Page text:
- Hardcover: 448 pages
- Publisher: Yale University Press (May 2, 2017)
- Language: English
- ISBN-10: 0300163843
- ISBN-13: 978-0300163841
- Product Dimensions: 6.5 x 1.5 x 9.5 inches
- Shipping Weight: 1.8 pounds (View shipping rates and policies)
- Average Customer Review: 32 customer reviews
- Amazon Best Sellers Rank: #556,064 in Books (See Top 100 in Books)
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A Man and His Presidents: The Political Odyssey of William F. Buckley Jr. Hardcover – May 2, 2017
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The second part describes how he rose to become the intellectual leader of the conservative movement, starting with God and Man at Yale. At a time when most Americans thought of Eisenhower as an archetypal “conservative,” Buckley strongly opposed him and his allies as New Deal liberals. The National Review and The Firing Line helped shape the conservative movement that produced Nixon and Reagan. His acerbic, insult-laden style also seems to have shaped the conservative movement in less attractive ways, though Felzenberg does not explore that.
After Reagan, the book presents Buckley’s views on events of the day. This section was not at all well constructed into a narrative, and did not pull out general principles guiding Buckley. It read a bit like the author rushing to produce a book by deadline.
Felzenberg is a big fan of Buckley, while also willing to criticize him. He recognizes Buckley’s inconsistency over the years, and cases where partisanship produces hypocrisy. The largest example of these inconsistencies is Buckley’s “theory” of the relationship between the elite and the masses in governance. Oversimplifying, Buckley tended to support popular sovereignty when the masses were conservative, but argued for rule by elites when that elite was conservative.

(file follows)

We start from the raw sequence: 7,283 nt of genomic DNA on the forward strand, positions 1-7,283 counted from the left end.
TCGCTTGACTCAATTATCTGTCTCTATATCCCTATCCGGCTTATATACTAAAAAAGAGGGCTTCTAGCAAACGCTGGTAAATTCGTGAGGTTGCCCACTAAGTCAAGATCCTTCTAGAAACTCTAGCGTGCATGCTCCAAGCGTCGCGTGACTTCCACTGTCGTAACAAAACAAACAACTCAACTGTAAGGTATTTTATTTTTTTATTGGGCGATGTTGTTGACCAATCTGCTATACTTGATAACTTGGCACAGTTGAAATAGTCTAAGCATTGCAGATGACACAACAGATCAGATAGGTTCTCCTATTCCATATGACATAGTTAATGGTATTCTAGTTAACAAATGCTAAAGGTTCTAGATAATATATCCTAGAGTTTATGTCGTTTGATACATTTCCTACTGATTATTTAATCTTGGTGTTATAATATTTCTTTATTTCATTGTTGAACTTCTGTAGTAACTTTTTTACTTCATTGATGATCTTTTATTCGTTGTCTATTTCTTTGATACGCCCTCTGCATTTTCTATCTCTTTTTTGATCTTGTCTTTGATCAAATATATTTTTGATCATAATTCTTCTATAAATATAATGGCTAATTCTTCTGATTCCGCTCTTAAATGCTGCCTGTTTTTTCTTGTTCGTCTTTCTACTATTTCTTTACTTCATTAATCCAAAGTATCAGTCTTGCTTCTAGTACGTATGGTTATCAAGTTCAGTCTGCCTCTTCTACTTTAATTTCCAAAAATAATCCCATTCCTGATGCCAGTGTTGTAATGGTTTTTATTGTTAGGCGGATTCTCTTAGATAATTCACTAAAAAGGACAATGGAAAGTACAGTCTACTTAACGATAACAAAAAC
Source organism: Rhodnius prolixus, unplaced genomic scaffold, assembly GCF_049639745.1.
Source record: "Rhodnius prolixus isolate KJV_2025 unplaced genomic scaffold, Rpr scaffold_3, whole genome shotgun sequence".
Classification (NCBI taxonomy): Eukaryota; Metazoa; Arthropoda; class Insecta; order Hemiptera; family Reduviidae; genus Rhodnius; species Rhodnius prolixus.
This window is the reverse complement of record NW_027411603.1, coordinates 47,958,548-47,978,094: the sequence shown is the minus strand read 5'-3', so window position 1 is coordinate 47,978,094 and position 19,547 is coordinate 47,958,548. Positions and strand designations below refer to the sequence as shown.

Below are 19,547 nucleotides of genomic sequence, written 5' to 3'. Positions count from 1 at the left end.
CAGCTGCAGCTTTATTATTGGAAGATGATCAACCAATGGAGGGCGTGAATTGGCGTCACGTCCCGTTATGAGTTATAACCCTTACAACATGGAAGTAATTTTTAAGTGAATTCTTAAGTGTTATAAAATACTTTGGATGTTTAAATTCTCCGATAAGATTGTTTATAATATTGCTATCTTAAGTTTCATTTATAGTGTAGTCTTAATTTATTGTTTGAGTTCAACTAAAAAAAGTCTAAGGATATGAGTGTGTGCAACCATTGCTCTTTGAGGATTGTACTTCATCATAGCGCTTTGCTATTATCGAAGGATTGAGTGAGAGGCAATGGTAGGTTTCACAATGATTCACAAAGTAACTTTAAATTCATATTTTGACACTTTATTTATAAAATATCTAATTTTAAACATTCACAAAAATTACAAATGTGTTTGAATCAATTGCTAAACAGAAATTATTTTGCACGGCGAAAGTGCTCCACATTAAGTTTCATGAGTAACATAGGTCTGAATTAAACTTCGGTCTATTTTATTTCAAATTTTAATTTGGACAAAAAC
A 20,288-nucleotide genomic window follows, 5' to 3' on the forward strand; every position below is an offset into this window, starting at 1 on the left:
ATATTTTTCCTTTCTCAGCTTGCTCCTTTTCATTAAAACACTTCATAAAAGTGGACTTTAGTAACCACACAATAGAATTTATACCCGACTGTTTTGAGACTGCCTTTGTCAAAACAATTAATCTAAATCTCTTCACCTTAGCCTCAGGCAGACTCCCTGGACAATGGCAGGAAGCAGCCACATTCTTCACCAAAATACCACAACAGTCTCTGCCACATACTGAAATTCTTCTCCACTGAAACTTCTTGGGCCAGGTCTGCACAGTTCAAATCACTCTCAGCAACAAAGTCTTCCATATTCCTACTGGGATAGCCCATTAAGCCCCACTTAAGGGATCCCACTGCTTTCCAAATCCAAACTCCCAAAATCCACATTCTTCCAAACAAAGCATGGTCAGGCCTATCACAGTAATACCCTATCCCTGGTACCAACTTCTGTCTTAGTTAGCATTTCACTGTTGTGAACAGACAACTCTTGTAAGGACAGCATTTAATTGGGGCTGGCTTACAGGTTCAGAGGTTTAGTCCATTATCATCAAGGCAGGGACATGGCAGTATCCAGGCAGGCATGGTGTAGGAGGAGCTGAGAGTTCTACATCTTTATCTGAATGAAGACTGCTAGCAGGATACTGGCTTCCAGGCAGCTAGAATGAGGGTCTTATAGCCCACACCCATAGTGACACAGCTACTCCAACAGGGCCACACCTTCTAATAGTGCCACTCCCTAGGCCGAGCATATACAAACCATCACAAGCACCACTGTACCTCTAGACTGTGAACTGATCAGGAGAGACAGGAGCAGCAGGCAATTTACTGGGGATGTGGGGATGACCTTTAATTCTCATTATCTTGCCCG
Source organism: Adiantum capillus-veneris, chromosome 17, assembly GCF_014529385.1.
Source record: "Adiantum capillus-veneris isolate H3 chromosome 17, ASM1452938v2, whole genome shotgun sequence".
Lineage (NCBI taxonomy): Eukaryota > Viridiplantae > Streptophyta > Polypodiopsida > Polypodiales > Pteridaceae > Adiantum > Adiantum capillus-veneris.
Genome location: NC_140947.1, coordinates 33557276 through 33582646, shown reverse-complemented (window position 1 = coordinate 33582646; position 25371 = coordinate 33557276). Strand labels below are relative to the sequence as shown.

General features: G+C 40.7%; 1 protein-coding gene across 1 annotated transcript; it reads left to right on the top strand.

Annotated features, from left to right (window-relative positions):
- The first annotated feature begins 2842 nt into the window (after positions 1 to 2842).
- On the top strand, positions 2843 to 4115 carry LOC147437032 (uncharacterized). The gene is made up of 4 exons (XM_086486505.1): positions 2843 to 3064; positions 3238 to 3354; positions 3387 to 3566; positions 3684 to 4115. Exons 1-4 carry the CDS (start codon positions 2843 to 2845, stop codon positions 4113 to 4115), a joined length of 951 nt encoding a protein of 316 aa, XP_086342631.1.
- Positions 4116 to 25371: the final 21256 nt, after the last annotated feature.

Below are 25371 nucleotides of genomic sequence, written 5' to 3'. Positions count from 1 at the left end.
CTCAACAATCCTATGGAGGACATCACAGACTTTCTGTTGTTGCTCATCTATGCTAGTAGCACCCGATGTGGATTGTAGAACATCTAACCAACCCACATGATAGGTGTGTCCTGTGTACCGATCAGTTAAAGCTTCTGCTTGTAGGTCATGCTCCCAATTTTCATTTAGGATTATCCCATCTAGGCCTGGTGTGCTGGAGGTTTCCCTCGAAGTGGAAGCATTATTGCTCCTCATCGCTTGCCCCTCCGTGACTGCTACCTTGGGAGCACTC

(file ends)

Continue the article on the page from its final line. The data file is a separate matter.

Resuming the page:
Similarly, I think Felzenberg could have been more attuned to partisanship trumping ideology throughout the book. For example, Buckley believes G. W. Bush on the Iraq War, at least for a while, but he refrains from savaging Bush’s mistakes in the way that he would have savaged Clinton or Obama (or a counterfactual President Gore).
In addition, Felzenberg doesn’t fact-check Buckley’s predictions. For example, Buckley predicted dire economic events under Clinton, which don’t happen. He also predicted strong economies under G. H. W. Bush and G. W. Bush, which also mostly did not happen - pick your economic indicators and compare those three administrations.
That said, this is a well-researched and well-written book. It brings together the many aspects of William F. Buckley’s career in a way that is balanced enough to help readers reach their own conclusions.
Hardly a paean to Buckley. The reader can enjoy as Buckley morphs from full-on arch-conservative to a more pragmatic America protector. His interactions and connections with the various presidents facilitates continuity of the book which provides, I think, some new insights into Buckley and his beliefs. I found it fascinating.